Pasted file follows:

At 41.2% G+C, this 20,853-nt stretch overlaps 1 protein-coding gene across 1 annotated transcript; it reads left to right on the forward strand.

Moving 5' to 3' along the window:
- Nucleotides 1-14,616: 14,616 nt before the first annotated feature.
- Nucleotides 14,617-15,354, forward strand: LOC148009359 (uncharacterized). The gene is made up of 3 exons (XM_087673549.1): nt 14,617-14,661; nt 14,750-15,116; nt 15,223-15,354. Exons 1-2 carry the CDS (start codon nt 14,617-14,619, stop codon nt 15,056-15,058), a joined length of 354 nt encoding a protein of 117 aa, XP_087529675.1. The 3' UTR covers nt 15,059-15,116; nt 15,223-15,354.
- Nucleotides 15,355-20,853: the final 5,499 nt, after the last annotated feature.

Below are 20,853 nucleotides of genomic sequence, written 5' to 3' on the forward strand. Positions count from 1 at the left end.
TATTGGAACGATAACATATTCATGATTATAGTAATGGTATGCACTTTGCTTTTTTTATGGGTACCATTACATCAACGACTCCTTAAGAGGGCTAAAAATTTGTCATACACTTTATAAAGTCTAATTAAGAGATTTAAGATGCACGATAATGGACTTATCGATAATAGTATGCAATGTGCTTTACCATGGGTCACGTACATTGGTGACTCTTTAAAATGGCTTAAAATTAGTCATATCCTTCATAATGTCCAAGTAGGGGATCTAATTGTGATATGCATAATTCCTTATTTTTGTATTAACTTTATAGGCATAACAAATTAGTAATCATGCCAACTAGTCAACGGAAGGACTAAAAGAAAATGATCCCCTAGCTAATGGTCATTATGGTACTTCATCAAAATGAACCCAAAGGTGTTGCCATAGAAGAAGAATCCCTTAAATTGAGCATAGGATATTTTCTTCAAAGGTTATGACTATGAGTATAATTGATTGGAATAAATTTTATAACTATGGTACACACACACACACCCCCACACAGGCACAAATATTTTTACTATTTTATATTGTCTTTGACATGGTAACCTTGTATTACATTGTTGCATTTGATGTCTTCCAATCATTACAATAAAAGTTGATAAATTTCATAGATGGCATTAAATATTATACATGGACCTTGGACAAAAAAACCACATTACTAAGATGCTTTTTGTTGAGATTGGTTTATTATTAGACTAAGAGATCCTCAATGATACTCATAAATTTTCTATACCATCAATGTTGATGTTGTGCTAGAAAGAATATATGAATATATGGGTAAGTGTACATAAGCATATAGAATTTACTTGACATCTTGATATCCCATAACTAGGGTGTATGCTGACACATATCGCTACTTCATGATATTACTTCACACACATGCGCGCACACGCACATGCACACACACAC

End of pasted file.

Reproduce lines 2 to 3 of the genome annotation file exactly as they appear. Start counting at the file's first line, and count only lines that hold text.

Moving 5' to 3' along the window:
- Nucleotides 1-14,616: 14,616 nt before the first annotated feature.